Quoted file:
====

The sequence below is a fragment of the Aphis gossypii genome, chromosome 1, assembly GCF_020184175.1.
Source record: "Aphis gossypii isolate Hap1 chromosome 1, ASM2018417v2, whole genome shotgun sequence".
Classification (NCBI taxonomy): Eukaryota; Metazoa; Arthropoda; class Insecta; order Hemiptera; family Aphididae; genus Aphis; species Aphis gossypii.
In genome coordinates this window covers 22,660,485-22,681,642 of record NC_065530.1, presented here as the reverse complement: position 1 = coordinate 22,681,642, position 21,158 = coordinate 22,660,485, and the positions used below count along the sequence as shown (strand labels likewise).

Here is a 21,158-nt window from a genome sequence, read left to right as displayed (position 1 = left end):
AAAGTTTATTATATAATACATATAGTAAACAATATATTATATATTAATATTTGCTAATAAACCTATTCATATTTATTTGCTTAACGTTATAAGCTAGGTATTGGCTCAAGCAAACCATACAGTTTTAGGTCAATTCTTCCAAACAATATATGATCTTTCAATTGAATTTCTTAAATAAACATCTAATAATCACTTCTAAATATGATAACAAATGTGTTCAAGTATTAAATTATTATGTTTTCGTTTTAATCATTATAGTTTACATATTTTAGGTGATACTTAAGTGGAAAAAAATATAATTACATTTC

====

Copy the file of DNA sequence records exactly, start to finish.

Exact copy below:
The sequence below is a fragment of the Aphis gossypii genome, chromosome 1, assembly GCF_020184175.1.
Source record: "Aphis gossypii isolate Hap1 chromosome 1, ASM2018417v2, whole genome shotgun sequence".
Classification (NCBI taxonomy): Eukaryota; Metazoa; Arthropoda; class Insecta; order Hemiptera; family Aphididae; genus Aphis; species Aphis gossypii.
In genome coordinates this window covers 22,660,485-22,681,642 of record NC_065530.1, presented here as the reverse complement: position 1 = coordinate 22,681,642, position 21,158 = coordinate 22,660,485, and the positions used below count along the sequence as shown (strand labels likewise).

Here is a 21,158-nt window from a genome sequence, read left to right as displayed (position 1 = left end):
AAAGTTTATTATATAATACATATAGTAAACAATATATTATATATTAATATTTGCTAATAAACCTATTCATATTTATTTGCTTAACGTTATAAGCTAGGTATTGGCTCAAGCAAACCATACAGTTTTAGGTCAATTCTTCCAAACAATATATGATCTTTCAATTGAATTTCTTAAATAAACATCTAATAATCACTTCTAAATATGATAACAAATGTGTTCAAGTATTAAATTATTATGTTTTCGTTTTAATCATTATAGTTTACATATTTTAGGTGATACTTAAGTGGAAAAAAATATAATTACATTTC